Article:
On top of all this, Amazon Music has another super power at its disposal: emerging markets. These regions have long been identified as the driver of future growth, but they have also struggled to deliver in many cases. Markets like India and China number their free streaming users in the hundreds of millions, but paid users in the tens of millions (in China’s case) and single millions in India. Ad-supported revenue massively lags subscription revenue, even in Western markets, but in lower per capita GDP markets, ad spend is even smaller. Prime Music is proving to be a happy middle ground in markets like Brazil and India, striking the balance between scale and ARPU. With premium subscriptions needing time to find their audiences, Amazon looks set to become an ever more important partner in some of the key emerging and mid-tier markets.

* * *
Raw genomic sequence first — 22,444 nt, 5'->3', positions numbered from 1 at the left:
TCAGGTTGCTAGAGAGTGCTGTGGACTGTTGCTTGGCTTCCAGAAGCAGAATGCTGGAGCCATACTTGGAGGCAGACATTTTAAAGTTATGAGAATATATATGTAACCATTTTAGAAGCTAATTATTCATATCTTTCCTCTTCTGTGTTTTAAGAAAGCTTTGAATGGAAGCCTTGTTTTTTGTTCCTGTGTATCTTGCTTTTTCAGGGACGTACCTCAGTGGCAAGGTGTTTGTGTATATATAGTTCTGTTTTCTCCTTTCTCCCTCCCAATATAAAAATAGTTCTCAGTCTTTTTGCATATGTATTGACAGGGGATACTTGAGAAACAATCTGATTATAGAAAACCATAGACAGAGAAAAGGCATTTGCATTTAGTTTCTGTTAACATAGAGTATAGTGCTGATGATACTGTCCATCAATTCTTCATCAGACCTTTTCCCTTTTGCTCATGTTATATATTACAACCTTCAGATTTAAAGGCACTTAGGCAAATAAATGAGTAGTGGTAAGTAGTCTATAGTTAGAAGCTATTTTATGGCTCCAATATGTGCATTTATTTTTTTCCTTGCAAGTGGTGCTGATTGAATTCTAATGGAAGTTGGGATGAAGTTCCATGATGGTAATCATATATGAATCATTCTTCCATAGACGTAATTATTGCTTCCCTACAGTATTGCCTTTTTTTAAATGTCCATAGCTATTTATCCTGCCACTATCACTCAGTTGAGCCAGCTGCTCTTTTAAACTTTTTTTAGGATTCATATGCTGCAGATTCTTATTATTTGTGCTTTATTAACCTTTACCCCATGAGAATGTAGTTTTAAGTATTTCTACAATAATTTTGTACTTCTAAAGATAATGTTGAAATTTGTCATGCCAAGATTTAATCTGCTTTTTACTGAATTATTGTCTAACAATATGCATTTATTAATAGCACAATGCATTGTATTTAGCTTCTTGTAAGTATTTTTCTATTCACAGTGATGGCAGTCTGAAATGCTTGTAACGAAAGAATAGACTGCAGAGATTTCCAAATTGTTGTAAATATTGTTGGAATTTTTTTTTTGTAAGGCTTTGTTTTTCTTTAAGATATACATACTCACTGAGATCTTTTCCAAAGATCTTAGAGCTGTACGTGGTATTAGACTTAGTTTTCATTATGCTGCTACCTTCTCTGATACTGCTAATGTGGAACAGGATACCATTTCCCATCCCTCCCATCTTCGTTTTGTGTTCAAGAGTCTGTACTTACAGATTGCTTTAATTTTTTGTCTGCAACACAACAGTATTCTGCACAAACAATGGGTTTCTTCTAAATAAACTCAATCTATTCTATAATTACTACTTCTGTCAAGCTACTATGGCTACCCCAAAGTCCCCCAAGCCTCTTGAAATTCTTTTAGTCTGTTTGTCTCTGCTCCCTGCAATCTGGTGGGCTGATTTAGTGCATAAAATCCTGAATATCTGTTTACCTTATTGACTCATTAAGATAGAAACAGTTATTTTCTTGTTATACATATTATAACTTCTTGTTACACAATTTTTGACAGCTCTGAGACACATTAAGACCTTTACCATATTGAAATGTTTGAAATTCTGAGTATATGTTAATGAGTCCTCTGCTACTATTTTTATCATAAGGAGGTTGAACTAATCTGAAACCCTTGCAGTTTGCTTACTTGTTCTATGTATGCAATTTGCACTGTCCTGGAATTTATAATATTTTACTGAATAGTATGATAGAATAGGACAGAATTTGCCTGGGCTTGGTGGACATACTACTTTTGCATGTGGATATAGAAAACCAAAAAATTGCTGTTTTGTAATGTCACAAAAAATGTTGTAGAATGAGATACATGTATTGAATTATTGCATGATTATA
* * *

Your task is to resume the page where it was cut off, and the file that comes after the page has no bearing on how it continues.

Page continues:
When Amazon first launched Prime Music, the value proposition: pay for free shipping and get a music service for ‘free’, or as Amazon puts it, as a perk of membership. Now though, Prime is becoming much more than just free shipping, it is an ever-expanding household subscription in which entertainment now plays a central role (the recently announced Amazon Music Live / Thursday Night Football line-up is a case in point). As we enter a global recession, where consumers will likely cut back on buying things, a free shipping subscription could look like an unaffordable luxury. But a music and video service that has the benefit of free shipping suddenly looks like a value-for-money proposition. Prime may not be recession proof, but music and video certainly reduce its exposure to risk. The value equation in Prime Music is beginning to shift, as is Amazon’s role in the global music business. From dark horse to top-tier player in half a decade is no mean feat.